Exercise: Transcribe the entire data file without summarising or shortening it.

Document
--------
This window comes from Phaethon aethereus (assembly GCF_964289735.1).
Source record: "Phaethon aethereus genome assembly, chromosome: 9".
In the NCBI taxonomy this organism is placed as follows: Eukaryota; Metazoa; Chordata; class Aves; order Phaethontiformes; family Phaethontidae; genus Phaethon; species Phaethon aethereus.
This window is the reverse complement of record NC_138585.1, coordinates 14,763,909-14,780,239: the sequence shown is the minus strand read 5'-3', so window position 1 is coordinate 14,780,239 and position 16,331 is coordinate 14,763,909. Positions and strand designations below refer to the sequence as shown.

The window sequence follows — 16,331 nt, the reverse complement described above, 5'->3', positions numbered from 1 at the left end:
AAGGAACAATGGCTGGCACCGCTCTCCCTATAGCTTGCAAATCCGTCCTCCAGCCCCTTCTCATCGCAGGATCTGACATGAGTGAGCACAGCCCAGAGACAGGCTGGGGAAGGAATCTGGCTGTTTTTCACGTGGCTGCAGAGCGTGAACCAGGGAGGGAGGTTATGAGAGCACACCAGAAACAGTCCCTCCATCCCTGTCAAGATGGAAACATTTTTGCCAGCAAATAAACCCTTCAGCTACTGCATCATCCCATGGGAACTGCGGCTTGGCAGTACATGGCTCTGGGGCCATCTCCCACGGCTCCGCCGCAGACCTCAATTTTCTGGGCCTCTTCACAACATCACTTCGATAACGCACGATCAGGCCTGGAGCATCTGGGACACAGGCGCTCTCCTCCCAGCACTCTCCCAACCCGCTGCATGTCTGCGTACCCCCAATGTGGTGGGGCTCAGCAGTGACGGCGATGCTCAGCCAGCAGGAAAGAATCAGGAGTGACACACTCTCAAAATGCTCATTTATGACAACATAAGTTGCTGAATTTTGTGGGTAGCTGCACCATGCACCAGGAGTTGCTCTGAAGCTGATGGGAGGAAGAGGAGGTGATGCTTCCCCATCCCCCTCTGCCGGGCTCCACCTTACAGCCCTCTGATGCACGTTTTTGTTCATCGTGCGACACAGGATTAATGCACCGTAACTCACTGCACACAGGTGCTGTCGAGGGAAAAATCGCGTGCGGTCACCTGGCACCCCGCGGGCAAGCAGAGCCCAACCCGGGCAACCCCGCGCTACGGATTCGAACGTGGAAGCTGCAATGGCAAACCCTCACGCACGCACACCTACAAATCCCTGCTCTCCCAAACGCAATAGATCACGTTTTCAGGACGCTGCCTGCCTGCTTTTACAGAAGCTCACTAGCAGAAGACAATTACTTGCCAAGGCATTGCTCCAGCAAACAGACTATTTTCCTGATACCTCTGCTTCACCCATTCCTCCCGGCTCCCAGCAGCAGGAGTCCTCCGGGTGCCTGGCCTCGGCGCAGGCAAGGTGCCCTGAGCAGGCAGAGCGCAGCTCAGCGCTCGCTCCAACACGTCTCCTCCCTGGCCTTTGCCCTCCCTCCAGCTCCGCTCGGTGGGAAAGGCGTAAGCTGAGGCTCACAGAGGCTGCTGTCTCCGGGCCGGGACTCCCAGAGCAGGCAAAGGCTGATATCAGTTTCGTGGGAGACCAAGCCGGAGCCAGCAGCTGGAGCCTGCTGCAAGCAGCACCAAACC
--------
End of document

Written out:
This window comes from Phaethon aethereus (assembly GCF_964289735.1).
Source record: "Phaethon aethereus genome assembly, chromosome: 9".
In the NCBI taxonomy this organism is placed as follows: Eukaryota; Metazoa; Chordata; class Aves; order Phaethontiformes; family Phaethontidae; genus Phaethon; species Phaethon aethereus.
This window is the reverse complement of record NC_138585.1, coordinates 14,763,909-14,780,239: the sequence shown is the minus strand read 5'-3', so window position 1 is coordinate 14,780,239 and position 16,331 is coordinate 14,763,909. Positions and strand designations below refer to the sequence as shown.

The window sequence follows — 16,331 nt, the reverse complement described above, 5'->3', positions numbered from 1 at the left end:
AAGGAACAATGGCTGGCACCGCTCTCCCTATAGCTTGCAAATCCGTCCTCCAGCCCCTTCTCATCGCAGGATCTGACATGAGTGAGCACAGCCCAGAGACAGGCTGGGGAAGGAATCTGGCTGTTTTTCACGTGGCTGCAGAGCGTGAACCAGGGAGGGAGGTTATGAGAGCACACCAGAAACAGTCCCTCCATCCCTGTCAAGATGGAAACATTTTTGCCAGCAAATAAACCCTTCAGCTACTGCATCATCCCATGGGAACTGCGGCTTGGCAGTACATGGCTCTGGGGCCATCTCCCACGGCTCCGCCGCAGACCTCAATTTTCTGGGCCTCTTCACAACATCACTTCGATAACGCACGATCAGGCCTGGAGCATCTGGGACACAGGCGCTCTCCTCCCAGCACTCTCCCAACCCGCTGCATGTCTGCGTACCCCCAATGTGGTGGGGCTCAGCAGTGACGGCGATGCTCAGCCAGCAGGAAAGAATCAGGAGTGACACACTCTCAAAATGCTCATTTATGACAACATAAGTTGCTGAATTTTGTGGGTAGCTGCACCATGCACCAGGAGTTGCTCTGAAGCTGATGGGAGGAAGAGGAGGTGATGCTTCCCCATCCCCCTCTGCCGGGCTCCACCTTACAGCCCTCTGATGCACGTTTTTGTTCATCGTGCGACACAGGATTAATGCACCGTAACTCACTGCACACAGGTGCTGTCGAGGGAAAAATCGCGTGCGGTCACCTGGCACCCCGCGGGCAAGCAGAGCCCAACCCGGGCAACCCCGCGCTACGGATTCGAACGTGGAAGCTGCAATGGCAAACCCTCACGCACGCACACCTACAAATCCCTGCTCTCCCAAACGCAATAGATCACGTTTTCAGGACGCTGCCTGCCTGCTTTTACAGAAGCTCACTAGCAGAAGACAATTACTTGCCAAGGCATTGCTCCAGCAAACAGACTATTTTCCTGATACCTCTGCTTCACCCATTCCTCCCGGCTCCCAGCAGCAGGAGTCCTCCGGGTGCCTGGCCTCGGCGCAGGCAAGGTGCCCTGAGCAGGCAGAGCGCAGCTCAGCGCTCGCTCCAACACGTCTCCTCCCTGGCCTTTGCCCTCCCTCCAGCTCCGCTCGGTGGGAAAGGCGTAAGCTGAGGCTCACAGAGGCTGCTGTCTCCGGGCCGGGACTCCCAGAGCAGGCAAAGGCTGATATCAGTTTCGTGGGAGACCAAGCCGGAGCCAGCAGCTGGAGCCTGCTGCAAGCAGCACCAAACC